Delaware Park is such a part of my past that I remember specific days, moments, horses and long-gone locations.
Sleeplytime Gal’s off-the-pace charge in an otherwise non-descript race where Lottie the gambler told me, “Always bet to win.”
The day Spectacular Bid won his comeback race with Willie Shoemaker.
The Delaware Handicap battle between Our Mims and Mississippi Mud.
The hot dog stand at the end of that ramp in the clubhouse (an area open only to employees now).
“Aunt” Millie Hanford working the paddock gate.
Her husband Carl up in the stewards’ stand.
My real aunt, Aunt Joan, getting dressed up and betting the jumpers.
Watching races outside from the stand-up rail on the second floor. Always. We never watched inside.
That bar/lounge around the corner from the betting windows upstairs.
The valets saddling horses and talking smack (though nobody called it that then) to anyone who would listen.
The outdoor ramp to the grandstand.
The Harry M. Stevens cups. The flat soda in those cups.
The ice cream stand on the first floor of the clubhouse.
Those cool red tractors, small compared to anything in use today, pulling harrows on the track.
Today it’s called The Grove, but we just said the playground and it was full of dangerous and wonderful things – rocking horses on coil springs, a dome-shaped jungle gym that felt like it was 100-feet tall, a pump-action merry-go-round that would scare a Red Bull driver and the tallest sliding board I’ve ever been on. Predictably, most of those are gone now.
The track kitchen when we wanted to eat on the grounds.
Mary’s Kountry Kitchen when we wanted to eat off the grounds.
A cast of characters in the clubhouse and grandstand who would have made a great movie. We called them Pizza Man, Ice Cream Man, Hot Dog Man and so on. They bought those things for us, so that’s what we named them. I ran around with Bobby Connors, whose father (like mine) was a trainer. I think the food was in exchange for information about the horses in the barn, but we’ll never know for sure.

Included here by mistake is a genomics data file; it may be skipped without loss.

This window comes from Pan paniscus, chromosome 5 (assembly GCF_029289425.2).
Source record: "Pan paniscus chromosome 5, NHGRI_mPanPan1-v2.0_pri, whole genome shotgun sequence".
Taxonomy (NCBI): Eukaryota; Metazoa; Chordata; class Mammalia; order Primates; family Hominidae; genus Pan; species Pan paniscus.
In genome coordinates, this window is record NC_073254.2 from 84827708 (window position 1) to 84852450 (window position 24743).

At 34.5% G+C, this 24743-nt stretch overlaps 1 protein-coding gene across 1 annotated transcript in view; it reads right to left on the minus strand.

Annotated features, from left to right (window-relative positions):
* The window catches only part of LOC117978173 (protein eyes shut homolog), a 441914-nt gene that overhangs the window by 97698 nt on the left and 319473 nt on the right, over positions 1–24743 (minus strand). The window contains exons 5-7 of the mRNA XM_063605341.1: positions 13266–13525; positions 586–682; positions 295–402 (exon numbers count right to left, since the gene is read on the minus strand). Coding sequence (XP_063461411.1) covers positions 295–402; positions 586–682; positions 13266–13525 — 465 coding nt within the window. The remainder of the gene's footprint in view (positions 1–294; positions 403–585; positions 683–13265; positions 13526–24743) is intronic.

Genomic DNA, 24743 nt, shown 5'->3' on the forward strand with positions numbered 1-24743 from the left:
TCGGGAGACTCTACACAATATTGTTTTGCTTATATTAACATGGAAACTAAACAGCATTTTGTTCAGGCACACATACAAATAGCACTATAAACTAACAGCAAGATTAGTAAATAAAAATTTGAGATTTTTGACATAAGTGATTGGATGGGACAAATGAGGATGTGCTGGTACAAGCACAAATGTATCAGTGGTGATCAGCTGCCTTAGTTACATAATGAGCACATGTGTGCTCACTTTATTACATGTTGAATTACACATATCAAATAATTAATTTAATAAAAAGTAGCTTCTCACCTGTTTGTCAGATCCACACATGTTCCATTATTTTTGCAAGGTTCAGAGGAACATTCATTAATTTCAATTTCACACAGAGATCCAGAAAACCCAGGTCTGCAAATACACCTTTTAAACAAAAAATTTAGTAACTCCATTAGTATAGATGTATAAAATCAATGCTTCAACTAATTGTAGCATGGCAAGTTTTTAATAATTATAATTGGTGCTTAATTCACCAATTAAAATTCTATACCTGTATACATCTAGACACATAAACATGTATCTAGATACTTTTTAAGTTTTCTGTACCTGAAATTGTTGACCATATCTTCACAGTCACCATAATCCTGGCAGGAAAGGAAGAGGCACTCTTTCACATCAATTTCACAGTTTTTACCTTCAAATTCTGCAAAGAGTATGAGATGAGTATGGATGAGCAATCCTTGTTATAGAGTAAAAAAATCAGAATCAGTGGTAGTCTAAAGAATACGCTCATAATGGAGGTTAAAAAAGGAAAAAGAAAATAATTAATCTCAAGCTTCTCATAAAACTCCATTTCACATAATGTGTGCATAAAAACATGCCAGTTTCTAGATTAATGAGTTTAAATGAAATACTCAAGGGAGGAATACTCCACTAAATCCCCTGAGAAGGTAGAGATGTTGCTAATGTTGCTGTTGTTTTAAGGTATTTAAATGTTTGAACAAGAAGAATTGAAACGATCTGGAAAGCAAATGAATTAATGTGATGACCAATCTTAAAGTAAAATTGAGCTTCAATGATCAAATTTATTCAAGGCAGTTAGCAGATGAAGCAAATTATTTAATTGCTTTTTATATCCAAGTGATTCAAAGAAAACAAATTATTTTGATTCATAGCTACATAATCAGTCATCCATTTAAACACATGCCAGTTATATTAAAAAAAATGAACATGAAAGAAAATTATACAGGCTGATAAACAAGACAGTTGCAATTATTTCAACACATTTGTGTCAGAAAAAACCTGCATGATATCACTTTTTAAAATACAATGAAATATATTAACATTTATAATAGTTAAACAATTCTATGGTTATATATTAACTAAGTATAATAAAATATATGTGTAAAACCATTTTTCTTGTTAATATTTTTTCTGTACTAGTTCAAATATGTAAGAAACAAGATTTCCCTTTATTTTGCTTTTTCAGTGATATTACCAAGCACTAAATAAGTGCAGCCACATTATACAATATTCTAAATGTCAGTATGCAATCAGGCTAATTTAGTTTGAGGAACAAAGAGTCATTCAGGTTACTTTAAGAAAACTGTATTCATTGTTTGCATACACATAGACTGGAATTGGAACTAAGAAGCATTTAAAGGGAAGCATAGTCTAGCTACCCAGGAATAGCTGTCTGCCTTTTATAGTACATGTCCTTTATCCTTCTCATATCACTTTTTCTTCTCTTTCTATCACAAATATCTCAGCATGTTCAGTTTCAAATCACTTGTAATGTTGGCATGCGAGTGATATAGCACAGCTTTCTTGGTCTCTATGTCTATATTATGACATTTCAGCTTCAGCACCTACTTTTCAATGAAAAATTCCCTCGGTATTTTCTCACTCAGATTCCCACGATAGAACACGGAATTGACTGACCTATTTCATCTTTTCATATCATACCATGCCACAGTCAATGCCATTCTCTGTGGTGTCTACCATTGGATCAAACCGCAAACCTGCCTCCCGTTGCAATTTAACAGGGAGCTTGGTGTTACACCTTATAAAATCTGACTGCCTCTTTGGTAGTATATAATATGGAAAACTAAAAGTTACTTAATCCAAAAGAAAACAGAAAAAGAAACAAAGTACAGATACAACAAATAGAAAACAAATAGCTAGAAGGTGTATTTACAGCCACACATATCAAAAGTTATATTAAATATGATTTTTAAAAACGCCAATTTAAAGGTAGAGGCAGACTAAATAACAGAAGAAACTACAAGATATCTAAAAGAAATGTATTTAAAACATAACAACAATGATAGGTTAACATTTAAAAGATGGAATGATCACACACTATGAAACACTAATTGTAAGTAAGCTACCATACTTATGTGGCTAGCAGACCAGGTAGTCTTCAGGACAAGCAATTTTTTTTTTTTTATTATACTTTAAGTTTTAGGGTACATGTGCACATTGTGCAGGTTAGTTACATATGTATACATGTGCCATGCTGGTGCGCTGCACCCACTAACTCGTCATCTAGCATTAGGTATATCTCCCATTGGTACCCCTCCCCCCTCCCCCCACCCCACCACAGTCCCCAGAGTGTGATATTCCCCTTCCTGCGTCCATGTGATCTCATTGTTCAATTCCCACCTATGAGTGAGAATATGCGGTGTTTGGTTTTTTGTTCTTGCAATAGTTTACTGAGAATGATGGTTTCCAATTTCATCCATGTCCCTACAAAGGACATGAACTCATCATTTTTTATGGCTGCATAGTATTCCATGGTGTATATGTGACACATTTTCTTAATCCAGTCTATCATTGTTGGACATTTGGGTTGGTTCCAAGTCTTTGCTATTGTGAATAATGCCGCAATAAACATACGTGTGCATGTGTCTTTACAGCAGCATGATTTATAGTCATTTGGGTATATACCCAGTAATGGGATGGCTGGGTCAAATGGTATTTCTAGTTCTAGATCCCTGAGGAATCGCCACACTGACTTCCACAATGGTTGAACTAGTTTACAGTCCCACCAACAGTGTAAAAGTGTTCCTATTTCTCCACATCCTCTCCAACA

Air conditioning. Air conditioning. Air conditioning. In the summer, Delaware Park had its own climate. Cold. Imagine the electric bill.
Announcer Tony Bentley’s calls that ended in, “. . . In front,” or “. . . And they won’t catch her today.”
That paddock, still the best in the country.
The stable-area roads which meandered through and around green barns and bunkhouses – Marvin Kuhn, C.V.B. Cushman, Del Carroll, Henry Clark, Delp, Dutrow, Leatherbury, A.J. Foyt III and the rest.
Roy Orr, the hay man, getting me to drive him over to the track in my dad’s car as the crew unloaded bales from a big truck. I was probably 13.
The rec hall, with its boxing ring and basketball court out back.
The crazy announcements that came over the stable-area speakers: “Cornbread, you have a visitor at the stable gate.”
There are dozens and dozens more.
In the mid-1970s – man I’m old – my family moved to the Brandywine Stable farm within the grounds of the track. The Ross family owned the track and that farm, and employed my father. I was in fifth grade and had the run of the place – racing season or not. In the summer, I’d work in the barn all morning and go racing all afternoon. In the winter, I was somehow permitted to ride a motorcycle on the empty grounds – pretty much anywhere but the track itself. I’d wave to security guards and keep riding. Anyone else who tried this was chased, caught and – as far as I knew – arrested and thrown in jail.
It was a crazy way to grow up, and oddly magical. Pretty much none of that would fly today.
I thought of it all again in August when, after a funeral for Aunt Joan (my father’s sister who died at 86) we went to the races. Yeah, yeah, it sounds weird but it felt natural for some odd reason. We wore dark suits, ties, dresses, heels. We bet some races, showed the youngsters among us around and told old stories about all those places and moments. Some of us went to the casino and played blackjack or slots. Everywhere we went, people stared and asked questions. “Are you guys part of a conference?” the subtle ones asked. “What’s with the suits?” came from the more direct.
We told a handful of white lies to some people, the truth to others and thought about Aunt Joan. She was classy, generous, shy, easily the best-dressed relative we had, a racing fan without working directly with horses. She’d lived in the Virgin Islands for a while, drove a cool car. She helped raise another generation of Clancys – Ryan (26), Jack (23) and Nolan (18) owe their table manners and love of snacks to Aunt Joan. And we’ll all remember her every time we see Delaware Park.